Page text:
Talent matters, obviously, but any organization that wants to innovate again and again must do more than hire a few “creative” individuals. Even with the right people, there’s still the huge problem of getting them to work together productively.

What does this say about the task of leaders who want more innovation? It says, above all, that no leader can make innovation happen, just as no director can conceive and create all the pieces that make a great CG film. Instead, leaders must create an environment that draws out the slice of genius in each individual and then melds those many slices into a single work of innovation – a new product, a new process, a new strategy, a new film – that is collective genius. This almost magical transformation is what truly innovative organizations are able to do well, over and over.

Ed Catmull discovered this basic truth in making the first CG feature film, and it surely played a role in Pixar’s ability to go on and make hit after hit after hit:

For 20 years, I pursued a dream of making the first computer-animated film. To be honest, after that goal was realized – when we finished Toy Story – I was a bit lost. But then I realized the most exciting thing I had ever done was to help create the unique environment that allowed that film to be made. My new goal became…to build a studio that had the depth, robustness, and will to keep searching for the hard truths that preserve the confluence of forces necessary to create magic.

As a leader who wants more innovation, ask yourself if your organization is able to “create magic” by transforming individual slices of genius into collective genius. If it cannot, you may need to start by rethinking the way you lead.


About bambooinnovator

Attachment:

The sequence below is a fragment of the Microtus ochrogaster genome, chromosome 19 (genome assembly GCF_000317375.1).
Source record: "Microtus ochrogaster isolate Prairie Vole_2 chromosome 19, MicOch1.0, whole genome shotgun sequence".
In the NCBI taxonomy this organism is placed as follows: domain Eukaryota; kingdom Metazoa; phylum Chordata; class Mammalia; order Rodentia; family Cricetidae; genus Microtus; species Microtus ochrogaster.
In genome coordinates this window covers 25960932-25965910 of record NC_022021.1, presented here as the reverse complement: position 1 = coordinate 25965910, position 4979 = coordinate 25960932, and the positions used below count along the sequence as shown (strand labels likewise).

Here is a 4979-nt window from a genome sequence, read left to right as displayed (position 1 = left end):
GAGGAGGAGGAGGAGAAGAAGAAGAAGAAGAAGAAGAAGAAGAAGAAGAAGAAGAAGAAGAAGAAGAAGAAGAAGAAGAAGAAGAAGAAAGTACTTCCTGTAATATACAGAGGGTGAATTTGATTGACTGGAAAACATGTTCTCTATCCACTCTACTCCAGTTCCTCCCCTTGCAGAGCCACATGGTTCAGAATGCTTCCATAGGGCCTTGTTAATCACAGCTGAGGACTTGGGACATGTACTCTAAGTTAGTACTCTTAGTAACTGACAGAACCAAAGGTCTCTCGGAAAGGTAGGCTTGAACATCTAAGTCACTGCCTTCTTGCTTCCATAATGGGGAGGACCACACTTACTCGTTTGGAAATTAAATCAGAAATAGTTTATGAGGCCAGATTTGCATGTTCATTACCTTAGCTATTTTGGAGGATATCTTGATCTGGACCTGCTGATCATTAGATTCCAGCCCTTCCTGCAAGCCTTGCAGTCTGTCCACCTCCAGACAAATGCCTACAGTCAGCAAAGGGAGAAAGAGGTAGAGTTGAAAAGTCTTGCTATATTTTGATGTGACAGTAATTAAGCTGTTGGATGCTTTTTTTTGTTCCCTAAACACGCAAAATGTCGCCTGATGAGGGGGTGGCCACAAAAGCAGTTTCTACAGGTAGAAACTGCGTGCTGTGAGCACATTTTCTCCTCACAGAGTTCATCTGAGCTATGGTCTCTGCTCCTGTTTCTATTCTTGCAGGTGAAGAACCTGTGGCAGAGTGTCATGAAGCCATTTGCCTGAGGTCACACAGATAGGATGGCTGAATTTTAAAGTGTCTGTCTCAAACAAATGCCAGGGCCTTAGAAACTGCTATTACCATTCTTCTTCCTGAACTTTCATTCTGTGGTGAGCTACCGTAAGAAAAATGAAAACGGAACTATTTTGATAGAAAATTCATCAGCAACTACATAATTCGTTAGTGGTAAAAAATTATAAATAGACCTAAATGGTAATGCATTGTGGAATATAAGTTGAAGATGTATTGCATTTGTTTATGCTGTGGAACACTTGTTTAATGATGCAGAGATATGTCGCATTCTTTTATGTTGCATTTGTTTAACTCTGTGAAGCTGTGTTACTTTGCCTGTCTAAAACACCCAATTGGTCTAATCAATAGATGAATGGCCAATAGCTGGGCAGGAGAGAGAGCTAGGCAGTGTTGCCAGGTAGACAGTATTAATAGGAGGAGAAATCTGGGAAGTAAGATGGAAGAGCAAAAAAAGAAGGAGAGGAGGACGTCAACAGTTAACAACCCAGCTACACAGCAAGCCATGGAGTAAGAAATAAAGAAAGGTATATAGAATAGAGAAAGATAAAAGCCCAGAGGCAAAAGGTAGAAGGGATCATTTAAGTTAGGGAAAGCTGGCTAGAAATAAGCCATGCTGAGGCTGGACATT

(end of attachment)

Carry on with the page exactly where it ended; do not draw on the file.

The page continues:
Kee Koon Boon (“KB”) is the co-founder and director of HERO Investment Management which provides specialized fund management and investment advisory services to the ARCHEA Asia HERO Innovators Fund (www.heroinnovator.com), the only Asian SMID-cap tech-focused fund in the industry. KB is an internationally featured investor rooted in the principles of value investing for over a decade as a fund manager and analyst in the Asian capital markets who started his career at a boutique hedge fund in Singapore where he was with the firm since 2002 and was also part of the core investment committee in significantly outperforming the index in the 10-year-plus-old flagship Asian fund. He was also the portfolio manager for Asia-Pacific equities at Korea’s largest mutual fund company. Prior to setting up the H.E.R.O. Innovators Fund, KB was the Chief Investment Officer & CEO of a Singapore Registered Fund Management Company (RFMC) where he is responsible for listed Asian equity investments. KB had taught accounting at the Singapore Management University (SMU) as a faculty member and also pioneered the 15-week course on Accounting Fraud in Asia as an official module at SMU. KB remains grateful and honored to be invited by Singapore’s financial regulator Monetary Authority of Singapore (MAS) to present to their top management team about implementing a world’s first fact-based forward-looking fraud detection framework to bring about benefits for the capital markets in Singapore and for the public and investment community. KB also served the community in sharing his insights in writing articles about value investing and corporate governance in the media that include Business Times, Straits Times, Jakarta Post, Manual of Ideas, Investopedia, TedXWallStreet. He had also presented in top investment, banking and finance conferences in America, Italy, Sydney, Cape Town, HK, China. He has trained CEOs, entrepreneurs, CFOs, management executives in business strategy & business model innovation in Singapore, HK and China.